Article on Family Business

Article on Family Business

Following is an article that I wrote for the Association of Language Companies (ALC’s) monthly newsletter:

Family Business in the Northwest

Mary Majkowski asked me to put together a piece for the newsletter regarding working in a family business; and when Mary asks, you don’t say no. In other words, I was happy to oblige my esteemed colleague. 🙂

Let’s start with some basic info: I’m Rick Antezana, VP of Dynamic Language, a family-owned Language Service Provider that has been in business in the Seattle area since 1985.

As I’ve gotten to know ALC members through conferences and other association activities, it’s apparent that this particular affliction – that of participating in a business with other family members – is something I have in common with many, many other ALC colleagues. Some of us apparently enjoy the experience much more than others, and I’m happy to count myself among the fortunate few who don’t ponder fratricide on a daily basis.

Here’s more information on our company to give you some background: Dynamic was originally formed in 1985 by my parents. My father, Ricardo, worked for 20+ years in the airline industry, and my mother, Maria Teresa, was the director for the Seattle branch of a language School. The decision to start their own business wasn’t an easy one, but they jumped in head first, and tried to capitalize on the potential that they saw in the language industry. My older sister, Sandy, was recruited to work for the company early on in its development, while she was still attending college at the University of Washington. Similarly, after my first year of college, I began working part time for Dynamic. And now, almost 25 years after the company was created, we have over 30 full time employees.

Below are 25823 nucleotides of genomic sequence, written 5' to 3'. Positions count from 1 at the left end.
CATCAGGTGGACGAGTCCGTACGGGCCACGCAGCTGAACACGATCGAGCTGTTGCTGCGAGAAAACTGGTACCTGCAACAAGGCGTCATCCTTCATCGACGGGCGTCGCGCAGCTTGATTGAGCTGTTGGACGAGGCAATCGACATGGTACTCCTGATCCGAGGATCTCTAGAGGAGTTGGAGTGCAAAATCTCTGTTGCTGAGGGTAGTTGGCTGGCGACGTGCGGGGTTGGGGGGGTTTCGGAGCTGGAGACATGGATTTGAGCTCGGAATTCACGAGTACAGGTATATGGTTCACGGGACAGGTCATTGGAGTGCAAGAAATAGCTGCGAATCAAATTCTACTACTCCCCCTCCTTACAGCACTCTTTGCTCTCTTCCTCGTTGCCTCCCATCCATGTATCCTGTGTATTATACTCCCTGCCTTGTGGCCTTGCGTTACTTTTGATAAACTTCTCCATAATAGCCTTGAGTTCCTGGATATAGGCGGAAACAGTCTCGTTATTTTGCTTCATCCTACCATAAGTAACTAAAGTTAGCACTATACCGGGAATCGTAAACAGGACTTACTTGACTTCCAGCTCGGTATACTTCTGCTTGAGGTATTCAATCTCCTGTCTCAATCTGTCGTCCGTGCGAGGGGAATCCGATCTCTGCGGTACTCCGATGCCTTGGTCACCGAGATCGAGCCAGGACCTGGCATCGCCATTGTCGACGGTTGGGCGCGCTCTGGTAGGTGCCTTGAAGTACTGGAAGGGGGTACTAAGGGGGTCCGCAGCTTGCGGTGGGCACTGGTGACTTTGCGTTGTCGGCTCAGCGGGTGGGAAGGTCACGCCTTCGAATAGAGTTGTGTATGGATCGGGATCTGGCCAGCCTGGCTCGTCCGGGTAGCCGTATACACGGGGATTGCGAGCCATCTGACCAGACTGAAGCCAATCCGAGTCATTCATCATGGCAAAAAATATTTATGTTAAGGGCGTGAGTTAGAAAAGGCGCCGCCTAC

So, what works, and what doesn’t? In my humble opinion, a perfect world would include clearly defined roles and responsibilities for each family member. In reality, though, life in a small business dictates that most of us have to wear a lot of hats to ensure that things get done.

On the “what does not work” side, the list starts with bringing personal baggage and history into the office. Unfortunately, Sandy and I have both suffered our share of embarrassing anecdotes being shared with the staff. Thankfully, these situations didn’t last forever at our company, but it can be an ongoing challenge for a lot of people to compartmentalize personal and professional lives.

Something that I believe works well, is strong leadership from up top. And by that, I mean even-handed, clear definition of tasks, and clear delegation, especially to family members. Easy to do? No, but worth the effort.

Luckily, we collectively realize how fortunate we are with this opportunity to work together, and we’ll continue to try and apply the lessons we’ve learned over the years, hopefully for generations to come. Speaking of which, I’m happy to report that as of this summer, we have three generations of the family involved at Dynamic!


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